About Serious Illness

The goal of palliative care is to prevent and relieve suffering and to support the best possible quality of life for patients and their families, regardless of the stage of the disease or the need for other therapies. Palliative care is both a philosophy of care and an organized, highly structured system for delivering care. Palliative care expands traditional disease-model medical treatments to include the goals of enhancing quality of life for patient and family, optimizing function, and helping with decision-making and providing opportunities for personal growth.

Palliative care can be offered anywhere patients are seen in any stage of illness. Palliative care programs are seen most often in hospitals, though there are programs being developed for outpatient and other areas.

Hospice care, a part of palliative care, is provided to patients during the end stages of their disease process and is defined by Medicare regulations stating that a patient is thought to be in their last six (6) months of life. Provided in the patient’s home; regardless of whether this is a private home, a personal care home, a skilled nursing facility, correctional facility, group home, or hospice run residential facility. There are also inpatient hospice units used most frequently control symptoms so that the patient can return to their home. Hospice care is focused on the patient and those who love them wherever they reside.

The Specialty of Palliative Nursing

Palliative Nursing is a specialty with its own art and science. Palliative Nursing is appropriate for any patient with a serious or life-threatening illness, regardless of the individual’s diagnosis, prognosis, age or care setting. (Palliative Nursing: Scope and Standards of Practice, ANA/HPNA, 2014) All Nursing care should incorporate components of Palliative Nursing into the plan of care. The scope and level of Palliative Nursing care provided is dependent upon the needs of the patient and family and the role and expertise of the nurse.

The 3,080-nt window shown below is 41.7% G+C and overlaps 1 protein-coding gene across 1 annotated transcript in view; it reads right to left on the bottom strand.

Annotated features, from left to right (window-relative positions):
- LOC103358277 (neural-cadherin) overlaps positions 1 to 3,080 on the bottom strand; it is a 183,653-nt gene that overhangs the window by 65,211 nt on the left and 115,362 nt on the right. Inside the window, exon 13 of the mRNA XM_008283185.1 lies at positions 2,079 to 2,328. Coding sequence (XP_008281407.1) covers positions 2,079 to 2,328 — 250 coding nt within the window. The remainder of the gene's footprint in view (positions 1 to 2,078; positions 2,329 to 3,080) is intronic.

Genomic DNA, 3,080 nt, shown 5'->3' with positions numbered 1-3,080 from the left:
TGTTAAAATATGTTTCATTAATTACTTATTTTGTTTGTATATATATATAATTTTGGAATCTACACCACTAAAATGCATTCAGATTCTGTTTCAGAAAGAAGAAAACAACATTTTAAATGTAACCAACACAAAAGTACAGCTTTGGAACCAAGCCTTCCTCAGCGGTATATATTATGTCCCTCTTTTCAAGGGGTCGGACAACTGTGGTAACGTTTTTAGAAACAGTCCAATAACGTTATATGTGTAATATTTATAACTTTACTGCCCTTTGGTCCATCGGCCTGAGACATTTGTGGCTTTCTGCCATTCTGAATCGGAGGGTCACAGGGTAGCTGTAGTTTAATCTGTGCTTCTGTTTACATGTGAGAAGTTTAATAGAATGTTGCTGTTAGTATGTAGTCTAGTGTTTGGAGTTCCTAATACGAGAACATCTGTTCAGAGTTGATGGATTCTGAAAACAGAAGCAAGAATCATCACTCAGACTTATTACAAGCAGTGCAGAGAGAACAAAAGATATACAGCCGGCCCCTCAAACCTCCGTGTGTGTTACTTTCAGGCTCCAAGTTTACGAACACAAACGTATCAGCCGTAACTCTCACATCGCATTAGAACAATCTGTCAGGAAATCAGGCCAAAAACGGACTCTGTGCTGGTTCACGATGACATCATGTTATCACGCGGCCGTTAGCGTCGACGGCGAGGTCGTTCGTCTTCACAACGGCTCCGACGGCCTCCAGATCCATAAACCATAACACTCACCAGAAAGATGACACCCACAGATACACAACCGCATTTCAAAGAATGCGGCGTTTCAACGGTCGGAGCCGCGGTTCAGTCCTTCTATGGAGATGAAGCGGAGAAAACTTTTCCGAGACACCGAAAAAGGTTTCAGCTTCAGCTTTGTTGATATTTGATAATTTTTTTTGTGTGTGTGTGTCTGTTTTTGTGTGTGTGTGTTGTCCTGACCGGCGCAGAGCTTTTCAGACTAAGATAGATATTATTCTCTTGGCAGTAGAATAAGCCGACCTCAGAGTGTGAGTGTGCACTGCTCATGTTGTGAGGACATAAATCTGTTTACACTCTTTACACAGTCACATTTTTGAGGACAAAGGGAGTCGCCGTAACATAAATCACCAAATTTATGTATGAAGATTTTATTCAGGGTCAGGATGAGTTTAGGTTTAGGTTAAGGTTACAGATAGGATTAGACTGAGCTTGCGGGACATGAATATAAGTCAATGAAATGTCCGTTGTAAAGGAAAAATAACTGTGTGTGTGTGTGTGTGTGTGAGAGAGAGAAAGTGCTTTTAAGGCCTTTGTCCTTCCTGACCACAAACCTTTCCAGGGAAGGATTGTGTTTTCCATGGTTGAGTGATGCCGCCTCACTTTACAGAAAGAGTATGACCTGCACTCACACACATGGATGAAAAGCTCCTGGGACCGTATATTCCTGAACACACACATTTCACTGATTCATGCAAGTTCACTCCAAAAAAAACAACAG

The specialty of Palliative Nursing includes both hospice and palliative nurses. Questions often arise about the difference between hospice and palliative nurses and whether hospice is a part of palliative care or whether palliative care is part of hospice care. As nurses, we should all be very proud of the profession we have chosen and the work (nursing specialty) that we do to provide the best care possible for our patients and their families. This applies to us as both a profession and as individual nurses.

Palliative Nursing reflects a holistic philosophy of care provided to patients with serious or life-threatening illnesses in diverse settings, across the lifespan. Palliative Nursing is an evidence-based nursing practice that includes “the assessment, diagnosis, and treatment of human responses to actual or potential life-limiting illnesses within the context of a dynamic caring relationship with the patient and family, in order to reduce or relieve suffering and optimize health.” ( Lynch, Dahlin, Hultman & Coakley, 2011).

The hallmarks of palliative care include the following components; patient and family-centered, expert pain and symptom management to enhance comfort and quality of life, expert communication skills and coordination of interdisciplinary care to best meet the needs of the patient and family. Palliative care should begin at the time of diagnosis of a serious or life-threatening illness. Hospice care incorporates the tenants of palliative care for individuals with a life-expectancy of 6 months or less. The restrictive time period and patient population, was established by the Federal government in the Medicare Hospice Benefit. When the Medicare Hospice Benefit was developed, it was quite progressive as a per diem payment method for a particular type of care (palliative care) for a specified group of patients (the terminally ill). However, the model has outgrown the payment limitations of the benefit.